Partial transfers of defined benefit pensions should be a no brainer. There are without doubt people who have built up substantial DB pensions who could benefit from greater flexibility.
But what to the investor seems a simple transaction is fraught with difficulty for both the pension scheme and the adviser.
I can see a host of scenarios where releasing some of a defined benefit (DB) pension might make sense. For example, a widower may wish to pass on some cash to his children to help them buy homes.
For those carrying a heavy debt burden, or with health problems or who maybe want to splash more than their tax-free lump sum will allow, extra flexibility is important.
I can seen a host of scenarios where releasing some of a DB pension might make sense.
I can see far fewer situations where cashing in the whole of the DB will unquestionably be of benefit. Standard Life is the latest company to call for the consideration of partial transfers to be embedded in the advice process.
It argues that this could lead to more people taking a mid-route rather than the current all-or-nothing transfer. But the obstacle remains that the final decision on partial exits is down to scheme trustees and rules.
As scheme managers have pointed out, partial transfers can be complex, especially when dealing with the guaranteed minimum pension.
Therefore, it is up to the government. If partial transfers are to become more widespread then it will require decisions to be made on the liabilities and responsibilities of the schemes.
Consideration would have to be given to how such exits can be achieved without impacting negatively on the scheme.
We have already moved from the scenario where DB is always right and DC always wrong.I still adhere to the view that DB is mostly right. I wouldn’t dream of giving up my DB pension unless the bribe were absolutely massive – about 50 times my annual pension might do it in order to cope with the lost benefits and tax implications.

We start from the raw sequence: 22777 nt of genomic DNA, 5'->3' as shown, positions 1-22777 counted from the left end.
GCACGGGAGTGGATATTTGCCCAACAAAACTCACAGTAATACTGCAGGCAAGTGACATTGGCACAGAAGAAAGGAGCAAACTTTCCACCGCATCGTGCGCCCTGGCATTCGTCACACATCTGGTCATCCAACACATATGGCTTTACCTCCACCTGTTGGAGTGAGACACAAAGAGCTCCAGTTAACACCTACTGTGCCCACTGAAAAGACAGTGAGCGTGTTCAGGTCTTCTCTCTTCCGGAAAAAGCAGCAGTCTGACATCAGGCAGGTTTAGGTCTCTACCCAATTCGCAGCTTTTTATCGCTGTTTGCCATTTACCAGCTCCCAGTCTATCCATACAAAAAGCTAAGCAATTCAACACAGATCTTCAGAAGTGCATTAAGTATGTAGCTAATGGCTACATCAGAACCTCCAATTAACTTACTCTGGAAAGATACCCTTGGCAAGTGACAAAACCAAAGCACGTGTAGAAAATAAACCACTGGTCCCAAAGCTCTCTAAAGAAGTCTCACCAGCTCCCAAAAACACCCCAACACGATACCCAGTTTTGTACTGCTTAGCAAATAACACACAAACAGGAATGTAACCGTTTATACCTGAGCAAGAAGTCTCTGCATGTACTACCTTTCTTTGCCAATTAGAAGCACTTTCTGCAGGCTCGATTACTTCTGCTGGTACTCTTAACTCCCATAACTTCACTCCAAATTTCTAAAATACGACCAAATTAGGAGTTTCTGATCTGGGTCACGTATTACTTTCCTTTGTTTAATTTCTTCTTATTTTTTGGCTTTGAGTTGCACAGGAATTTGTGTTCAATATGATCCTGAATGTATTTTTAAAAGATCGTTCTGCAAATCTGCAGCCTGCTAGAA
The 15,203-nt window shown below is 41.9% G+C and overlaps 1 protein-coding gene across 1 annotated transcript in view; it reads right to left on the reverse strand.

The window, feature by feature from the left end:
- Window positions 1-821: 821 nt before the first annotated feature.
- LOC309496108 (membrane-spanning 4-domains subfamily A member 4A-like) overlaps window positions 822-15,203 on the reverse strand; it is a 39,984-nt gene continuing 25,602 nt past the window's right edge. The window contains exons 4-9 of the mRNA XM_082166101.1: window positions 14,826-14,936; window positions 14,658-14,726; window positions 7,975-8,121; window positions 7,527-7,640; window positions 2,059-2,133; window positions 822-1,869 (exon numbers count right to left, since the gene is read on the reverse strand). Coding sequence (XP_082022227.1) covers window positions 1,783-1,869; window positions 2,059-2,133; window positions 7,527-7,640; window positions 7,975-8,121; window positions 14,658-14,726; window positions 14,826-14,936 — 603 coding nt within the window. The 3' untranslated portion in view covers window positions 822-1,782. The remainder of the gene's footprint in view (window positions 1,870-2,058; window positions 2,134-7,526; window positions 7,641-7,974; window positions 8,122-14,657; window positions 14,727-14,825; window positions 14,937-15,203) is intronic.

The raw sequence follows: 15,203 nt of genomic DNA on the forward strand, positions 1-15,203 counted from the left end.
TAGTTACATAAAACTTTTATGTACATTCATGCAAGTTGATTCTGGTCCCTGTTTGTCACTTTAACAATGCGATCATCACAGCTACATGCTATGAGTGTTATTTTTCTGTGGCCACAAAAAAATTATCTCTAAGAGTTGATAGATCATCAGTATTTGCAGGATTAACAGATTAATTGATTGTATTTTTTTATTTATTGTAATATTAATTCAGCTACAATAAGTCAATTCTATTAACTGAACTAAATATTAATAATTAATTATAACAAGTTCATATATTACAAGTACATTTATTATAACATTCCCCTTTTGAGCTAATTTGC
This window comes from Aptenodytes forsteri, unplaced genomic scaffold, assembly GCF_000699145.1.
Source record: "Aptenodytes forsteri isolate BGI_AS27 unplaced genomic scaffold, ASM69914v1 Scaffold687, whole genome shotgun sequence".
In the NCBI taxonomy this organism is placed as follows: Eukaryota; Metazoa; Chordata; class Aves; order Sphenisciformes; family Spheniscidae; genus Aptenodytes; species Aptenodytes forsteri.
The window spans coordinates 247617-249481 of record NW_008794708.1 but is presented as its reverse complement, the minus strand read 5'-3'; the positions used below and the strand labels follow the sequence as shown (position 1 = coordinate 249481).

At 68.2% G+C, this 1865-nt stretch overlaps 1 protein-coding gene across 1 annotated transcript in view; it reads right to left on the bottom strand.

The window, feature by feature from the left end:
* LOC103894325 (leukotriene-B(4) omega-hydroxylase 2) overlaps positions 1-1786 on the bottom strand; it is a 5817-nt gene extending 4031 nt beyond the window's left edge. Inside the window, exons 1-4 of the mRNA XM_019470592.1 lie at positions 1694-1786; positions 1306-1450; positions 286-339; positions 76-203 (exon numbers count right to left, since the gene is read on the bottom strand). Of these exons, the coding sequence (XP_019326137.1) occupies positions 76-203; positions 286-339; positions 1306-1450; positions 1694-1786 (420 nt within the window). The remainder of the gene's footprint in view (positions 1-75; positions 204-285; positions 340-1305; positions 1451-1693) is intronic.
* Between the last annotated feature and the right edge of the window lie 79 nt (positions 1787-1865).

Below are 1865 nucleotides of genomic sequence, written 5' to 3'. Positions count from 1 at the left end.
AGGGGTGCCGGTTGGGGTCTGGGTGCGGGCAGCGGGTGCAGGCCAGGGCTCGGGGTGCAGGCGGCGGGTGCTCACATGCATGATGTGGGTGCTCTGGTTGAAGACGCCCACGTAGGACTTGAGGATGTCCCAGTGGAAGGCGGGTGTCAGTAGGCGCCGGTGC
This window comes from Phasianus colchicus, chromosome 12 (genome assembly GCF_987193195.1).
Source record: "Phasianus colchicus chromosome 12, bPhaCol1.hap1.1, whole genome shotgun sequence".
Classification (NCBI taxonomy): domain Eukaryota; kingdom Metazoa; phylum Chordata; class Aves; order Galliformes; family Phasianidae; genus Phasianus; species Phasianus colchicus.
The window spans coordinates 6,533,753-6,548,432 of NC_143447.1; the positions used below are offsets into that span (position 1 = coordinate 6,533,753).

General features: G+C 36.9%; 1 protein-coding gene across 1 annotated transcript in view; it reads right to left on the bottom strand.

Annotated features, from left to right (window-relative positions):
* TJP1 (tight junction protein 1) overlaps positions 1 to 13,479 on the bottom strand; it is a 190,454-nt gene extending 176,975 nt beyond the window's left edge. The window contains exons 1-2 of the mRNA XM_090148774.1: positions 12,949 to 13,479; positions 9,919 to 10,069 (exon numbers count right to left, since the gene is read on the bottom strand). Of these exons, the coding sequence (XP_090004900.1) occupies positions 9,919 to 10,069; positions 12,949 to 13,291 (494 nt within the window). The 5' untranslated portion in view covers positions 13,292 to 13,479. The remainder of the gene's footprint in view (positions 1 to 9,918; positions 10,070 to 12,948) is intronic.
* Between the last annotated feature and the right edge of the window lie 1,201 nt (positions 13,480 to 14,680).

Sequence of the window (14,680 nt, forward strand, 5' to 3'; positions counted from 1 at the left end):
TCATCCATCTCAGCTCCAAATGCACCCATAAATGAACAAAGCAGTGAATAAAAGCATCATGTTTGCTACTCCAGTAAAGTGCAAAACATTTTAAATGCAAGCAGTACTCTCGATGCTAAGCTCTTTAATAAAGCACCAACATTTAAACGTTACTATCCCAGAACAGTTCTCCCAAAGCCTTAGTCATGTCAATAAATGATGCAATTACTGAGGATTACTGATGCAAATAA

But the fact remains that for some people the flexibility to transfer part of their pension might make all the difference to their comfort and lifestyle in retirement. And if good customer outcomes are the goal of financial advisers then you should be in favour of more flexibility no matter what the hurdles or difficulties are.
Stop the bank sharks
When I was editor of Money Mail we ran an investigation that highlighted how unarranged overdrafts could be far more expensive than payday loans.
Our findings angered the banks and shocked our readers, but there was no doubt – these one-time bastions of the high street were fleecing customers in a way that even backstreet loan shops couldn’t match.
We campaigned on these charges, which often seemed to target the least savvy and poorest customers. Regulators did little to help at the time, but the banks promised changes and some reforms did arrive.